Guests arrive at an expensive private guest house on a remote island near Sydney. The guest house and weird activities, like theatre sports and orienteering, are run by a leery eccentric. ... See full summary »
A young couple, living in a campus apartment complex, are repeatedly harassed by an eccentric plumber, who subjects them to a series of bizarre mind games while making unnecessary repairs to their bathroom.
An eccentric and dogmatic inventor sells his house and takes his family to Central America to build a utopia in the middle of the jungle. Conflicts with his family, a local preacher and ... See full summary »
This one is a curious pivot point for Australian film, made by the old fashioned Commonwealth Film Unit, until TV the major source of employment in film in the country, unsteadily attempting to accommodate the demands for a local feature film industry as the Canadian NFB had done a few years earlier.
Desperate to appear hip and in touch with a young Audience THREE TO GO centers on young Australians - a boy from an affluent home, a Greek- Australian girl and a young woman outgrowing her country community.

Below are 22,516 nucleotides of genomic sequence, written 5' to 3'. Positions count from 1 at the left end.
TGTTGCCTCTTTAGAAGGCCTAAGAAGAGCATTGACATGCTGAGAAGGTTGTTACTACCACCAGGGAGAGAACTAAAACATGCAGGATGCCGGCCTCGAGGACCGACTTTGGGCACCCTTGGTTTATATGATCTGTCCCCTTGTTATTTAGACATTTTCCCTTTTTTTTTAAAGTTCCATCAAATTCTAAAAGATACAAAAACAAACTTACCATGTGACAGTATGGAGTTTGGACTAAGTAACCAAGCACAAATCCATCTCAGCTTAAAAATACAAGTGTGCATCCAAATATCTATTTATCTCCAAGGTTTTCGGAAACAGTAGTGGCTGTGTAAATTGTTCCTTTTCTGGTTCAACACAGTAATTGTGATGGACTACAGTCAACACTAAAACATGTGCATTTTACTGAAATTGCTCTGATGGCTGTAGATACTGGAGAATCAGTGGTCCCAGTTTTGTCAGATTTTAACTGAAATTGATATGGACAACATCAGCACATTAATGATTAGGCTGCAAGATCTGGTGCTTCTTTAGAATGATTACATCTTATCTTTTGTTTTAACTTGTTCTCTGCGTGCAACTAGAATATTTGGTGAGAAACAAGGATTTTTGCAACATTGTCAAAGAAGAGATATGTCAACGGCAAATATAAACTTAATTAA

No Vietnam War here. Revolt is taking a sickie and going to the beach with Graham Bond - who does register. The grainy, available light black and white of the then recent New Wave records the texture of an already doomed, naive and, to some, unspoiled Australia about to be confronted with a world it could no longer ignore.
Weir, of course, pulled away from the pack at this point. Judy Morris and Bond burned brightly for a little while.
4 of 7 people found this review helpful.
Was this review helpful to you?